tutes a resistance, but simply say that a circuit, in which electrical 
energy is being dissipated at a rate proportional to the square of 
the current, has resistance. If the loss is proportional to the 
first power of the current, then we say there exists a back E. M. F. 
Is it impossible to imagine a circuit in which a loss of electrical 
energy occurs proportional to the current, and a return of energy 
to the circuit proportional to C 2 ? If in a curve showing the 
relation between V and C you draw a tangent at any point, it is 
not the tangent of the inclination of this tangent which Messrs. 
Frith and Rodgers have called the resistance; it is another 
quantity, which they call the electrical dV/dC. In conclusion 
the author seems to have based his paper on three misconcep¬ 
tions : (1) That it had been claimed that a negative resistance 
could exist alone. (2) That the curves given by Messrs. Frith 
and Rodgers showed that the ordinates were inversely pro¬ 
portional to the current. (3) That what was measured was the 
geometrical d\ T /dC. Mr. Frith said that in a paper by Mr. 
Rodgers and himself, they had defined the resistance of the arc 
as the ratio dV/dA, where by dV/dA they meant, not what was 
ordinarily understood by this expression, but the value of the 
ratio obtained by superposing an alternating current for a direct 
current arc. In order to show that, in cases analogous with that 
of the arc, but in which the true resistance can be verified, the 
elect rical dV/dC obtained by superimposing an alternating current 
gives correct results for the resistance, some experiments have 
been carried out. In one case a glow-lamp was placed in series 
with some fifty ampere secondary cells, and a current sent through 
against the E.M.F. of the cells. The value obtained for the 
electrical d\ T /dC agrees very well with the value of the resistance 
obtained by dividing the P. D. between the terminals of the lamp 
by the current. At very low frequencies for the superimposed 
alternating current it is evident that the electrical oscillations 
would travel along the steady value curve, and this is clearly the 
meaning of the critical frequency observed with cored carbons, 
namely, that under the critical frequency the superimposed 
alternating current travels on the steady value curve, and over 
that frequency along the line joining the point on the curve and 
the instantaneous origin.—Mr. Frith exhibited a mechanical 
model of the arc which he has devised. This model 
consists of two rods of carbon dipping in two mercury 
cups which are traversed by the current. The current also 
passes through a solenoid which attracts an iron core attached to 
the carbon rods and draws them down into the mercury, thus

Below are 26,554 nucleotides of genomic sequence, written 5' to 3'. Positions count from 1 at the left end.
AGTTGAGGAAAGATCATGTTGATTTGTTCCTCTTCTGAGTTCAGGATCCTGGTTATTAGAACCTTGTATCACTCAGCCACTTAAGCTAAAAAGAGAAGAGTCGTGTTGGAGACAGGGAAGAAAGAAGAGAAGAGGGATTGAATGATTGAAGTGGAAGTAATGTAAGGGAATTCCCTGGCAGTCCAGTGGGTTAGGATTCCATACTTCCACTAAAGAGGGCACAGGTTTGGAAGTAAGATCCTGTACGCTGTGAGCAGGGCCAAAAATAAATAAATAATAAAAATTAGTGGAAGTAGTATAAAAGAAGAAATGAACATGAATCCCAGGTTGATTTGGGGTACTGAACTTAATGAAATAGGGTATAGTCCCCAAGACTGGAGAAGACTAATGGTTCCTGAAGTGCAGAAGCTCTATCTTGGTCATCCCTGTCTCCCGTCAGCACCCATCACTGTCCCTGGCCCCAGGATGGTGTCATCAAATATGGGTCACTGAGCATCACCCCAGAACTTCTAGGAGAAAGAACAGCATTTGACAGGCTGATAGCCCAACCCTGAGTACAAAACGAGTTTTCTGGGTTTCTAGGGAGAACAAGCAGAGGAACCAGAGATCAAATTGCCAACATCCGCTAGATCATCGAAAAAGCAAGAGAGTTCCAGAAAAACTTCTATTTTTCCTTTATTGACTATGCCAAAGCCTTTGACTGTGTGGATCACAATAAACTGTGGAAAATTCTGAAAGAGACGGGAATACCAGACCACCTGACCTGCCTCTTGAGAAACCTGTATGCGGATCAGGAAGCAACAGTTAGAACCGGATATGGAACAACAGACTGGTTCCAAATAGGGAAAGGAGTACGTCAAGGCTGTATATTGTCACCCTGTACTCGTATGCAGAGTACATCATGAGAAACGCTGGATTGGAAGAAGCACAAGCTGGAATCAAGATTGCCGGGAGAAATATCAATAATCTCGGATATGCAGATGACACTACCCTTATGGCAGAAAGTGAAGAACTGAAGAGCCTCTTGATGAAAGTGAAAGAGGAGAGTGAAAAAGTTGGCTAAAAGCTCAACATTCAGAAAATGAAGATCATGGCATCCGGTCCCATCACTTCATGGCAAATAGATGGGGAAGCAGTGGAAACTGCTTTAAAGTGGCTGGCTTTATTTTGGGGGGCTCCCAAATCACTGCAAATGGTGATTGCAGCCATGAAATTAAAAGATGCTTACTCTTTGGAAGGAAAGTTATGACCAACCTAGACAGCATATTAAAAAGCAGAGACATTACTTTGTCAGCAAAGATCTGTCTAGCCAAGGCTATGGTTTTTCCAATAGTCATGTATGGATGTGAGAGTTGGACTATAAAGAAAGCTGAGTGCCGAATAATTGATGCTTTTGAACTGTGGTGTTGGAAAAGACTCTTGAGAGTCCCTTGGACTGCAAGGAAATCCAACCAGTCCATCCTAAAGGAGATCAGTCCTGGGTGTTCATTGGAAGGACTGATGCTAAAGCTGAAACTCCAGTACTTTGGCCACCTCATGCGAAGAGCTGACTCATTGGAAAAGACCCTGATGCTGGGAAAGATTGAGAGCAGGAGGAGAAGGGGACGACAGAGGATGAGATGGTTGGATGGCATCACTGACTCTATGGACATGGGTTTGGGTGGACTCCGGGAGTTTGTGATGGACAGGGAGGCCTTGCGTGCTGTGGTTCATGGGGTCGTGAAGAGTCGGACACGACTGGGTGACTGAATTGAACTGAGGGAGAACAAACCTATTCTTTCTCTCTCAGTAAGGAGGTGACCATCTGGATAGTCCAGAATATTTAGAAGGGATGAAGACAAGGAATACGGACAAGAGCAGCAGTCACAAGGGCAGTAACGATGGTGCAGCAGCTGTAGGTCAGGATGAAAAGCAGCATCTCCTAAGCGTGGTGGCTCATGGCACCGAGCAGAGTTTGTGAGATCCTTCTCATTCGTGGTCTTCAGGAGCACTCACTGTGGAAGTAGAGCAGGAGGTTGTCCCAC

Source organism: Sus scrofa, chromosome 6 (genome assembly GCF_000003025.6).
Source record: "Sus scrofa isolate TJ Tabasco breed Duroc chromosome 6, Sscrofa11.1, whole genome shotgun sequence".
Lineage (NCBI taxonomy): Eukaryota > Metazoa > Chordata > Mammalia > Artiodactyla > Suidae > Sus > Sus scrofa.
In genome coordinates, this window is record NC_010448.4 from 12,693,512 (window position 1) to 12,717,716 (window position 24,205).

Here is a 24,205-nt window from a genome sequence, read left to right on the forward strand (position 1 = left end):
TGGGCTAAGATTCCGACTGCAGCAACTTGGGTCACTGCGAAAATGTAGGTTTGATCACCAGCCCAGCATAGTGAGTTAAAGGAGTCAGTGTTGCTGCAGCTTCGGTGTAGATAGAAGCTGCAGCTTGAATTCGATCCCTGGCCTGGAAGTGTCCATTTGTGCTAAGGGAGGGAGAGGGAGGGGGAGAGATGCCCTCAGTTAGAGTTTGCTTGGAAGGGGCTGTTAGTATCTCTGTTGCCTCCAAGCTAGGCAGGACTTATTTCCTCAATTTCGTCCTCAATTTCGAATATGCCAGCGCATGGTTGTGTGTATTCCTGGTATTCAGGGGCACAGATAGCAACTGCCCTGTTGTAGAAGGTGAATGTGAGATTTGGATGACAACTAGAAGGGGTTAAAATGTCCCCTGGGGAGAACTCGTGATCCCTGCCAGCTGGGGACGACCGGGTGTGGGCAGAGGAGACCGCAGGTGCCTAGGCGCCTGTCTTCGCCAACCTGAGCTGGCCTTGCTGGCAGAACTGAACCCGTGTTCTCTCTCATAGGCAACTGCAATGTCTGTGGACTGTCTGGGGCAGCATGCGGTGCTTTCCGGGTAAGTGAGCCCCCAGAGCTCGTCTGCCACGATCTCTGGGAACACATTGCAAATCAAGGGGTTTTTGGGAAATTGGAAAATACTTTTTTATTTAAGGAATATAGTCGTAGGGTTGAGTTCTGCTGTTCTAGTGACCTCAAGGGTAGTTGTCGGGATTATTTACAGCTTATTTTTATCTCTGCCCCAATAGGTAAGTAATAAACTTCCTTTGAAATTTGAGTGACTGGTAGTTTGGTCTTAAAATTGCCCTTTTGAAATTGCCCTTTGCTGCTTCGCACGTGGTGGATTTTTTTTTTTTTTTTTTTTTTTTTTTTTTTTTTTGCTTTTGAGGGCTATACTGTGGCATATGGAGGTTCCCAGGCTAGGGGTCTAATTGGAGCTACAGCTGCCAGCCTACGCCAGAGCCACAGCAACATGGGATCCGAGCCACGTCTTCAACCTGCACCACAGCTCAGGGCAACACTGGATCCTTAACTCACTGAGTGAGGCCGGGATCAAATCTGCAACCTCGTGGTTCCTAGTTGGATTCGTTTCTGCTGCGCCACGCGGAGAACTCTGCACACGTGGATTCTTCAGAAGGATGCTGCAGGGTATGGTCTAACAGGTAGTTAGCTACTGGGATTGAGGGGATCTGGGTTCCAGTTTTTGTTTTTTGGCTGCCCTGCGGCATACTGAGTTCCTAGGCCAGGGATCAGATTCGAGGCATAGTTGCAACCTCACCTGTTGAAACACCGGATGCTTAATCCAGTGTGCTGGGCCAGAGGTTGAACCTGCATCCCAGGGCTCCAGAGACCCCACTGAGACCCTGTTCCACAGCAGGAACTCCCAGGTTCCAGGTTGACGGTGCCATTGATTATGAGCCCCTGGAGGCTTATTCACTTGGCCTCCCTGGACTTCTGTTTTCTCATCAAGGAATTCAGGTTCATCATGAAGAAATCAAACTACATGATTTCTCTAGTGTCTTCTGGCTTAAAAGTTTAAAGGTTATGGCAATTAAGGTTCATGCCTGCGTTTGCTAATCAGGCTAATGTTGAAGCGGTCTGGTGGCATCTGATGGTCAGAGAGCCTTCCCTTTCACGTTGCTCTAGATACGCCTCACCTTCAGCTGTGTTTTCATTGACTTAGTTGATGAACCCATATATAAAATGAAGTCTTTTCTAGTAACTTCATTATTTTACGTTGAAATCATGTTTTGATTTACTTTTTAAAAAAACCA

reducing the resistance of the instrument. Hence it can be 
arranged so that the P. D. between the terminals decreases as 
the current increases. With this model it is found that, for 
superimposed oscillatory currents of such a frequency that the 
moving parts are not able to follow the changes in the current, 
the oscillations of the current and of P.D. are in phase, and the 
electrical dV/dC gives the resistance of the apparatus for various 
currents. Mr. Carter asked the author how on his vapour 
column theory he explained the difference in the behaviour of 
solid and cored carbons. Mr. Enright asked why it was absurd 
to suppose that a negative resistance could exist. Prof. Ayrton 
and Mr. Frith had made in their definitions certain restrictions ; 
it ought, however, not to be necessary to make any such 
restrictions. Mr. Blakesley asked if, since the title of the paper 
by Messrs. Frith and Rodgers was entitled the “ true resist¬ 
ance of the arc,” it was to be inferred, as the results given were 
negative, that a negative ohmic resistance existed in the arc. 
Prof. Thompson’s paper appeared to him (Mr. Blakesley) to be 
rather a mathematical than a physical paper. Prof. Rucker 
said that the discussion showed that considerable confusion 
existed, and that the introduction of the term negative resistance 
only tended to fog matters. It was entirely wrong to argue that 
because you have a quantity with a positive value, therefore a 
negative value must also be possible. As an example, take the 
case of mass. If you defined as a positive mass that which is 
attracted to the earth, and then found that cork when immersed 
in water was repelled from the earth, would you therefore say 
that cork had a negative mass? Is not “negative resistance” 
a term for which some equivalent could be found which would 
not lead to confusion ? Mr. Hovendon made some remarks on